COMPADRE & COMADRE in a world of big data and comparative science

A blog post by Maria Paniw

Take a look at recent publications in peer-reviewed journals or popular science magazines and you cannot miss the two big trends: big data and comparative analyses. Recent reviews suggest that future groundbreaking, socially relevant science will be achieved through large collaborative efforts bringing together multiple datasets for a global comparison of ecological phenomena. Recently (April 2016), a group of researchers working on various topics related to life-history strategies got a taste of how open-access outputs of such collaborative efforts can be used for comparative analyses. And using the COMPADRE and COMADRE databases, together with other (see below) open-access data repositories was a big part of the experience.

Young academics from around the world met in the Max Planck Institute for Demographic Research (MPIDR) in Rostock, Germany for a week-long workshop titled “Comparative Approaches in Ecology and Evolution” as part of the programme of International Advanced Studies in Demography. The course was a unique opportunity to learn how to extract information from various open-access databases. The teaching was done, via lectures and, importantly, lots of R code (!), by an impressive number of instructors – all experts in functional ecology, demography and/or phylogenetic analyses. All work had one goal: examining global drivers of life history strategies using robust statistical tools on large datasets. In the process, participants were introduced, among many others, to CLOPLA, a database on clonal traits in plants, or DATLife, providing mortality and fertility data for numerous species.


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Participants and instructors of the workshop “Comparative Approaches in Ecology and Evolution” organized by Rob Salguero-Gómez at the MPIDR in Rostock, Germany. Instructors included: Dr Scott Chamberlain (UC Berkeley, USA), Dr Kevin Healy (Trinity College Dublin, Ireland), Dr Owen Jones (Southern Denmark University, Denmark), Jean-François Lemaitre (CNRS, Lyon), Prof Bruce Kendall (UC Santa Barabara, USA), Prof Jitka Klimešová (Institute of Botany, Academy of Sciences of the Czech Republic), Prof Dmitrii Logofet (Russian Academy of Sciences, Moscow, Russia), Dr Alejandro Ordoñez (Aarhus University, Denmark), Dr Rob Salguero-Gomez (University of Sheffield, UK), Dr Alexander Scheuerlein (Max Planck Institute for Demographic Research), Dr Iain Stott (Max Planck Institute for Demographic Research, Germany) and Prof Jean-Michel Gaillard (CNRS, Lyon, France).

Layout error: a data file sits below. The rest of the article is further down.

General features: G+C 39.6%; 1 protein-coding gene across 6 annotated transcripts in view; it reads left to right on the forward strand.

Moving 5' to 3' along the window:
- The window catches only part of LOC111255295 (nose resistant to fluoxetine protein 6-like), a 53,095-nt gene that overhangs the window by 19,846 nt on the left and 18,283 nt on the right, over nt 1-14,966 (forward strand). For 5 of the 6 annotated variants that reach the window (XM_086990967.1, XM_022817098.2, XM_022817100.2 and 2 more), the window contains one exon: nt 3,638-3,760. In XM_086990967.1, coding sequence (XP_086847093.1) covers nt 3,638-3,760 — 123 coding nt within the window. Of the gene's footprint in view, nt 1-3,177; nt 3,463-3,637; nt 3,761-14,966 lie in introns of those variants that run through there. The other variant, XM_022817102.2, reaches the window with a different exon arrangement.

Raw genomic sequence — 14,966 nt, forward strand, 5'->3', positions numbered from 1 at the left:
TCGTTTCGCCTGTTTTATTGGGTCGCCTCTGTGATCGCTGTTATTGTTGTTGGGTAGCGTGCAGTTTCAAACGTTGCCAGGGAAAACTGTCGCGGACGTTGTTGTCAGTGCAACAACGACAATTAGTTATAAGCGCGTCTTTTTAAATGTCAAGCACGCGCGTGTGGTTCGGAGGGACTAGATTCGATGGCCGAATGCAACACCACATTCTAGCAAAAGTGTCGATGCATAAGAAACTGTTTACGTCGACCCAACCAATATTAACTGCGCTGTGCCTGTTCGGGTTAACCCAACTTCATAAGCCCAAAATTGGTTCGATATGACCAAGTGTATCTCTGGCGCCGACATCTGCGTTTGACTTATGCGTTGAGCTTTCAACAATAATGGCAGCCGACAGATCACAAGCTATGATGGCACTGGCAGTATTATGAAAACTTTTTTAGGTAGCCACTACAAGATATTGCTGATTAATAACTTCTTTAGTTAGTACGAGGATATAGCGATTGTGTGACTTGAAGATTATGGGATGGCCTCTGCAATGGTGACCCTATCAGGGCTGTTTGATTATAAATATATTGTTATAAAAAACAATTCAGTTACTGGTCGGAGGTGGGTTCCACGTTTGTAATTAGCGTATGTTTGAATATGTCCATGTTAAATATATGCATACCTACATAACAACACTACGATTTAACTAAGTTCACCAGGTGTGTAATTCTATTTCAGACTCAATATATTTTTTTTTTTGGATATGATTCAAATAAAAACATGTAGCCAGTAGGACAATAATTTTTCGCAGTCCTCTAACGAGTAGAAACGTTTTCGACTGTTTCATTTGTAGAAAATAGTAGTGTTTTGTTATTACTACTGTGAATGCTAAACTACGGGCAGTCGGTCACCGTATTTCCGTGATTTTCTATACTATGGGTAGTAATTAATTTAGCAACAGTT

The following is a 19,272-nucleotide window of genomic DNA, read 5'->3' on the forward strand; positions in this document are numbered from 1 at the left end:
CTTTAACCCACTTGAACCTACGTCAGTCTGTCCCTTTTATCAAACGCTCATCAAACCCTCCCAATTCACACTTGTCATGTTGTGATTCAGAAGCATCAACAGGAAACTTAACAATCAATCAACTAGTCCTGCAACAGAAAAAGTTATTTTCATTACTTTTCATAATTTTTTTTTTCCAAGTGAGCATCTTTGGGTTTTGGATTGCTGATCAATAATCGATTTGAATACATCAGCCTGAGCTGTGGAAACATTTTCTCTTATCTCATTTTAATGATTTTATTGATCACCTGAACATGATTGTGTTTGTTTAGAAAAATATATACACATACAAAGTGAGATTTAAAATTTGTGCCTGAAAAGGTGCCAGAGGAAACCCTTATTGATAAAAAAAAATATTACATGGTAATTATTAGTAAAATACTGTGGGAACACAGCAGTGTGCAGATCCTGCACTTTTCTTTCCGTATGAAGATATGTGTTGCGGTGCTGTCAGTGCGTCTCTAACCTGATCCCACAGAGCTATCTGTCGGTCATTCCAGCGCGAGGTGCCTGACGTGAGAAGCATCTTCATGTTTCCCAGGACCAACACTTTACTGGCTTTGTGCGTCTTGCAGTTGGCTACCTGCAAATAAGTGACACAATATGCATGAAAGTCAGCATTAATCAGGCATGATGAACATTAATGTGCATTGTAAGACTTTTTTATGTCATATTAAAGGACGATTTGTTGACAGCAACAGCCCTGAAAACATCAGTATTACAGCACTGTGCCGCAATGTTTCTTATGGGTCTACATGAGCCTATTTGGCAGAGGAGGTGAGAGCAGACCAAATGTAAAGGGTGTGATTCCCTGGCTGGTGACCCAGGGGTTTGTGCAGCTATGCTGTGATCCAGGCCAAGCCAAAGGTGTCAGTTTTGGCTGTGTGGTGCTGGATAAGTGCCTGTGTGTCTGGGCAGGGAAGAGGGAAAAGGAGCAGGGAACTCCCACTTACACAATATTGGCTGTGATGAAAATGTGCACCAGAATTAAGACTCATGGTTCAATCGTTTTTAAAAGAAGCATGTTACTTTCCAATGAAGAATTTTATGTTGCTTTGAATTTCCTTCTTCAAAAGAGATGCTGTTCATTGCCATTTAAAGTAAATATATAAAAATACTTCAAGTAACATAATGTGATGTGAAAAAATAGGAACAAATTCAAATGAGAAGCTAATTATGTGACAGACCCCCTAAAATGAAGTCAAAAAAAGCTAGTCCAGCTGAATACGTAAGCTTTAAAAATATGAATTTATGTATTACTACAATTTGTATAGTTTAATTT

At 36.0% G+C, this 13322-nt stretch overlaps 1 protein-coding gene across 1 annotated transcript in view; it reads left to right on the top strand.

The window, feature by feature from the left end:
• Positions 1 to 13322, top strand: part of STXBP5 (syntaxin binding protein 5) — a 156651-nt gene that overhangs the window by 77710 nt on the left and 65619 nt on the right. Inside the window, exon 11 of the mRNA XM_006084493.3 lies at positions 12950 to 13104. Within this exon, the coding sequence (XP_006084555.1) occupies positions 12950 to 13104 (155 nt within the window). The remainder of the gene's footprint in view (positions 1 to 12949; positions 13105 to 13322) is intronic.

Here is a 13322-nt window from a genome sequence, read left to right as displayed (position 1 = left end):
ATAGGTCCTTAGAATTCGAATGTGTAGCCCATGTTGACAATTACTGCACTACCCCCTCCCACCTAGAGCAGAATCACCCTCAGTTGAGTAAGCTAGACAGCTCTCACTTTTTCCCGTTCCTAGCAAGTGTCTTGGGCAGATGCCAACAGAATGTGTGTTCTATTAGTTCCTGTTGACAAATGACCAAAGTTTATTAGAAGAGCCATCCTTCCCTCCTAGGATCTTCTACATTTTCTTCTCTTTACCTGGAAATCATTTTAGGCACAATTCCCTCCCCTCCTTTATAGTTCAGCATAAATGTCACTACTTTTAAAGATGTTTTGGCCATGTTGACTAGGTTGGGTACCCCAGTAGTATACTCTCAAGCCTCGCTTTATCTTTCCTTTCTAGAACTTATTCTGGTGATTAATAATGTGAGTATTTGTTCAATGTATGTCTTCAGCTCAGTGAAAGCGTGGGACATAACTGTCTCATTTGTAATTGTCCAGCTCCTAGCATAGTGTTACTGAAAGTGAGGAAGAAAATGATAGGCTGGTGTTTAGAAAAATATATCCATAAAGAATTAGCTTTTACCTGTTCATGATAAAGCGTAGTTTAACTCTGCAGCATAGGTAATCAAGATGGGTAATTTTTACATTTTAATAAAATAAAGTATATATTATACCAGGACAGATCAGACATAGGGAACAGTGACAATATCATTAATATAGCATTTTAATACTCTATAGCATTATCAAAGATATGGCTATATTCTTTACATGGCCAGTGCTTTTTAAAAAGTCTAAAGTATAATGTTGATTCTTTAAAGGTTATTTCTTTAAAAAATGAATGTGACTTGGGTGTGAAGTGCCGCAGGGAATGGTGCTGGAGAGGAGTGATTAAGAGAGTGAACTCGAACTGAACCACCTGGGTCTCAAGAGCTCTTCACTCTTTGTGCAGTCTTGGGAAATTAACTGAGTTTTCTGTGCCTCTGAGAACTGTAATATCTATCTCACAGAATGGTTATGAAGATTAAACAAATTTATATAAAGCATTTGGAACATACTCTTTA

The COMPADRE Plant Matrix Database, along with COMADRE Animal Matrix Database, played a central role throughout the workshop. Of course, the fact that the core team of both databases organized the event played a part in this. At the same time, it was evident that the hard work put forth to make COM(P)ADRE easily accessible to researchers – including the ease to download the data and the detailed manuals – paid off. Working in groups, participants were encouraged to develop projects related to life-history analysis using open-access data – and several groups decided to work with COMPADRE/COMADRE. These projects included investigating environmental drivers behind demographic variability, correlating matrix projections of extinction probability with the IUCN Red List, or tracing phylogenetic signals in life-history traits. Preliminary outputs of these projects were promising – stay tuned to read about papers that will surely come out of these projects.

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The 24 participants (from a total of 20 countries!) and instructors working together on their group projects examining various aspects of life history variation among plants and animals worldwide.

To sum up, the workshop was a great success, despite the “spring weather” in Rostock, and will hopefully be repeated in the future.

Maria Paniw

PhD candidate at the Universidad de Cádiz, Spain